The authors of Freakonomics: The Hidden Side of Everything, Steven. D. Levitt and Stephen. J. Dubner, have gone out of their way to challenge conventional wisdom using simple analysis in what they term as the ‘economic’ side to reality. Though the article does not have a baseline plot, the authors lay down several ‘truths’ which they use to test conventional wisdom. These fundamental ‘truths’ are; according to the current life we live in, a cornerstone of Incentives, conservative wisdom is at times wrong, staged effects have distant causes, professionals use their advantage in information to serve their own agenda, and finally, Knowing what to gauge and how to measure it makes the world less complex. Using these ideas, they analyze in Chapter 4, the sudden drop in crime from the late 90’s against earlier predictions that crime rates would soar.
First, the authors tear apart several opinions given for the sharp decline in crime using a realistic and sensible approach that relies on facts and statistics. They find that the reason crime reduced so drastically was because of the legalization of abortion through Roe v. Wade, and this fact has more weight than any other explanation.
The authors of Freakonomics begin Chapter 4: Where Have All the Criminals Gone?, with a brief summary of Nicolae Ceausescu’s communist regime in Romania, which they use as a reversed image of the American scenario. While Ceausescu prohibited abortion leading to a huge population growth, the US at around the same time legalized it through Roe v.
Wade. The large number of teenage youth in Romania finally led to Ceausescu’s execution in 1989. Similarly in the US, the reduced number of teenage youth led to a lower crime rate. Through the way the authors frame their arguments, they clearly define the issues at hand. They begin by showing rising trends in crime before the early 90’s and the prediction of various criminologists such as James Alan Fox that crime would eventually spiral out of control as the years progressed.
The authors then show us the folly of experts such as criminologists, police, economists and politicians attempting to explain the decline while none had foreseen it. They then systematically analyze each of the opinions given as per the information available in the LexisNexis database and find flaws in the arguments. Finally, they show why abortion is the most logical reason for the sharp decline in crime after the 90’s.
The authors rely on studies and other relevant research materials to justify their arguments. In Chapter 4, they first obtain all the expert opinion articles published on the decline of crime from the year 1991 to 2001 available from ten of the largest circulation papers in the LexisNexis database. The authors then analyze each opinion on the probable cause of the decline is analyzed using research studies e.
g. a 1977 study called On Behalf of a Moratorium on Prison Construction which the authors use to counter the opinion that increased reliance on prisons is one of the reasons for the crime decline. They also use crime statistics obtained from various police departments in the US.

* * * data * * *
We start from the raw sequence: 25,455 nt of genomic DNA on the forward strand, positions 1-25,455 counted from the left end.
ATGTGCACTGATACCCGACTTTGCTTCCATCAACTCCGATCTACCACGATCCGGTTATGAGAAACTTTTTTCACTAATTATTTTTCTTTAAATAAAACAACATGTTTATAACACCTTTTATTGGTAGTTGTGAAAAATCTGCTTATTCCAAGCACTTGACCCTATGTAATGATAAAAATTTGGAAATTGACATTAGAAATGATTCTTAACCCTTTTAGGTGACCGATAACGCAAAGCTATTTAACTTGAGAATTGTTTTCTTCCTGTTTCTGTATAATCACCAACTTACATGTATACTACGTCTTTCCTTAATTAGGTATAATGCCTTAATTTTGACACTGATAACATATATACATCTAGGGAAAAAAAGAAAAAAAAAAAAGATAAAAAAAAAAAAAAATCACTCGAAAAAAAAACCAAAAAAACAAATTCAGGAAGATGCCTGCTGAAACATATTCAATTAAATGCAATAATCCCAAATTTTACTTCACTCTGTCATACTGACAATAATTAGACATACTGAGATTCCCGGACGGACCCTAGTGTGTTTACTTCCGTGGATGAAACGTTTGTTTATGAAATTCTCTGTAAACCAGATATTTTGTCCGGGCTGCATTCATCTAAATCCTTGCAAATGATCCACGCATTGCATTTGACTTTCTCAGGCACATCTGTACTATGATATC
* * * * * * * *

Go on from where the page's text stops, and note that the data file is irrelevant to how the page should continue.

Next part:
One thing that is strikingly interesting about Chapter 4, Where Have All the Criminals Gone?, is the authors’ analysis and interpretation of issues in a logical sequence.
Perhaps another ingenious analysis technique is the way the authors frame the issues into a larger context without leaving room for doubt as to the sustainability of their argument. Again, their interpretation differs from that of the so-called ‘experts’ since they approach the topic from an economic sense and not a moral one. A good example of this is the analysis of a strong economy as a good explanation for the crime drop. The authors begin by accepting that there was a significant improvement in the economy in the 1990’s. They first show that this rationale only applies for non-violent crimes, which is true.
Secondly, they rely on studies to show that a drop in unemployment rates reduces non-violent crime by a mere 1%. They kill off the rationale by comparing the scenario to the 1960’s where the economy grew at the same rate as crime. The analysis of the impact of Roe v. Wade and how it led to a lower crime rate separates the authors’ interpretations of the issues from those of the experts.
They first take statistics of the number of abortions carried out after Roe v. Wade and the impact this had in terms of lowering abortion costs, preventing unwanted children who would most likely have turned into criminals and finally, the link between causality and correlation in the issue of crime and abortion. While other experts have preferred ‘positive’ and easily explainable explanations such as better policing and stricter gun control laws, the authors have diverted from this appealing ‘moral’ view to a more realistic solution.
Freakonomics is well researched and analyzed but has some flaws such as its disregard of positive crime reducing measures.
While the authors have ‘expertly’ analyzed the drop in crime using economic realities, they agree that the other opinions are not too far fetched. They also do not state that the decline was as a consequence of one act, but instead, they seek to establish the most logical explanation. Their finding of the legalization of abortion as being a major cause of the crime drop though vexatious to many is shockingly accurate, judging on the convergence of statistics and the support by facts such as the corresponding years between the US and Romanian cases.